Today's world is marked by unique challenges, none more critical than the existential threats of climate change, biodiversity loss, and pollution. It brings me to another unlikely leader, Greta Thunberg, the teenager who skipped school to protest outside the Swedish parliament and became a global symbol of youth activism. Her simple defiance has sparked a worldwide movement, urging leaders to take immediate and drastic action against climate change.
In this example of leadership, Greta used her vulnerability as a young girl, sitting against the vast stone walls of parliament that symbolize the established powers. Nobody would have paid much attention if any of the parliamentarians had sat where she started. So, in her youth, Greta embodied the spirit of those who challenge the norm, echoing the resilience of Anne Frank and the determination of Gandhi.
Science, too, has its unconventional heroes. Albert Einstein, whose name is synonymous with genius, revolutionized our understanding of space and time in his early twenties; this was about a year after his request for a promotion in the patent office of clerk third class to clerk second class was denied because his supervisor argued that he lacked the qualification to work at the level of clerk second class. It's another example of how leadership is often provided by brilliant minds who emerge from unexpected quarters, surpassing the restrictions of traditional hierarchies.
The 15-year-old schoolgirl, the penniless painter, and the clerk third class, all remind us that we must look beyond the conventional expectations of leadership. And we need more unconventional, inspiring leaders to tackle the existential challenges of the 21st century.
Margaret Mead once said, "Never doubt that a small group of thoughtful, committed citizens can change the world; indeed, it's the only thing that ever has."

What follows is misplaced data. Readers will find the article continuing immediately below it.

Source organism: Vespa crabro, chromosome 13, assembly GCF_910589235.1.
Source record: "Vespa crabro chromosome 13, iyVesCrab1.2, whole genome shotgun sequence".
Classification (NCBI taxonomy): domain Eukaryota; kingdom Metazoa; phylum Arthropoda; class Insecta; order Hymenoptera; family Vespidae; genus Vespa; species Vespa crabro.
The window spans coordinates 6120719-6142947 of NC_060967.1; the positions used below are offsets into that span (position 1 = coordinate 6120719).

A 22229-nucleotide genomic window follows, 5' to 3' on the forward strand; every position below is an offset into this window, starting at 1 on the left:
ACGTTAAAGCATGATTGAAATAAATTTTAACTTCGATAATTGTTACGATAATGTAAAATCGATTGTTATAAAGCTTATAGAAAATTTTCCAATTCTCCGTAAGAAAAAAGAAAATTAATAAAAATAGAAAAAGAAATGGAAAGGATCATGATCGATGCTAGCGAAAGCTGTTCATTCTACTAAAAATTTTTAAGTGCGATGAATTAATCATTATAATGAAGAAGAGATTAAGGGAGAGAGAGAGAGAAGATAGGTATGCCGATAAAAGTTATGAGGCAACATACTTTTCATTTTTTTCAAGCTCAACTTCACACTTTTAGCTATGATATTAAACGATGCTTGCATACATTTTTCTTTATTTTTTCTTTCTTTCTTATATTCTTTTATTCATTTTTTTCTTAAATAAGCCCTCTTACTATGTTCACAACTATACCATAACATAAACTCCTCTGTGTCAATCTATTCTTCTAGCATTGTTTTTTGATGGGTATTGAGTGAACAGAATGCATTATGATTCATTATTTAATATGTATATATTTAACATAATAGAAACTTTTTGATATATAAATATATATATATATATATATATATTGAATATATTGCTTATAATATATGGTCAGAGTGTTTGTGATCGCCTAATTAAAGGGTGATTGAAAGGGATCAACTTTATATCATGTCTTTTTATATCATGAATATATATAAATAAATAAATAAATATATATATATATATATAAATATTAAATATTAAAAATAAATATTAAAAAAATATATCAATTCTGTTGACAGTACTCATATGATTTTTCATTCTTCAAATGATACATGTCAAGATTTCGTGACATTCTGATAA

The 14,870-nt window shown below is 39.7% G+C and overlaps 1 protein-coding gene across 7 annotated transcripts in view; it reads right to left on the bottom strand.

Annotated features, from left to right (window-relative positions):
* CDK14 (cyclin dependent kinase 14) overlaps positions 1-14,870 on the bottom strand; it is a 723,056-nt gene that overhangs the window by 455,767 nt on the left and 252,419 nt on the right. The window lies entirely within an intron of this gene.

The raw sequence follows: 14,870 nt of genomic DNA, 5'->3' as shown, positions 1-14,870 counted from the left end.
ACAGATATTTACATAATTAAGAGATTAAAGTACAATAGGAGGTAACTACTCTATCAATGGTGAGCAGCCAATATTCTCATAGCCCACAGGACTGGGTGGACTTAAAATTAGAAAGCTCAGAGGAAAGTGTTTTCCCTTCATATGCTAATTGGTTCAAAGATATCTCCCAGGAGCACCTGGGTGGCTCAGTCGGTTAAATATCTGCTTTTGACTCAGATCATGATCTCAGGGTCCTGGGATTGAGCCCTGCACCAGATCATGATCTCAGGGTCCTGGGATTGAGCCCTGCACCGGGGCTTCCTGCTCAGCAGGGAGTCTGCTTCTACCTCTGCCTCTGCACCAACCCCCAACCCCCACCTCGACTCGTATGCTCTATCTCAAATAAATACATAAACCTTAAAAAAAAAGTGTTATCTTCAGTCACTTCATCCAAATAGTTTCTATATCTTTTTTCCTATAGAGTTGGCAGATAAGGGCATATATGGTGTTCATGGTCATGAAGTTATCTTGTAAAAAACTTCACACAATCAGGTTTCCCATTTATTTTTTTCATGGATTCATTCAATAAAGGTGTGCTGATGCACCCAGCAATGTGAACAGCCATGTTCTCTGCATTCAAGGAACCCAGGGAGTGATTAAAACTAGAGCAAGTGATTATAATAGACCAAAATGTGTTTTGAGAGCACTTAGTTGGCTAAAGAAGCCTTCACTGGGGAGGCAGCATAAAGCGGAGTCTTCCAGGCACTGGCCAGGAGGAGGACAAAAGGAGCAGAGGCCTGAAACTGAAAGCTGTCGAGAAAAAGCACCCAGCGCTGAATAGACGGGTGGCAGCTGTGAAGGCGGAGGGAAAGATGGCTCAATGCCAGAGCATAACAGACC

So when a subscriber to this newsletter comments, "Some continued soul-searching is in order to see what more can be done - personally, at the local level, and through greater advocacy," we need to realize that the power of individuals to drive change and challenge the status quo is a recurring theme in history.
We all have a responsibility to lead, but we can't - and shouldn't - all provide the same leadership. I often get asked by students what they can do to help. And my answer is that you should first focus on what you are good at, and from that position of strength, you do something good for our planet. So, if you are a good songwriter, use music to convince others of the need for climate action. If you are a financial expert, create products to support the financing mechanisms needed in a green economy. If you are a teacher - well, you get the idea.
What is your strength? Is it your vast network, creative insights, wealth, unique skillset, or something else? Once you have established that, try to use it best for a better future for all. Nobody expects you to be that next Greta, Vincent, Anne, or Albert; your strength could be helpful at the local level or valuable to only a few people; it all counts. That could be a good start for the soul-searching to see what more can be done.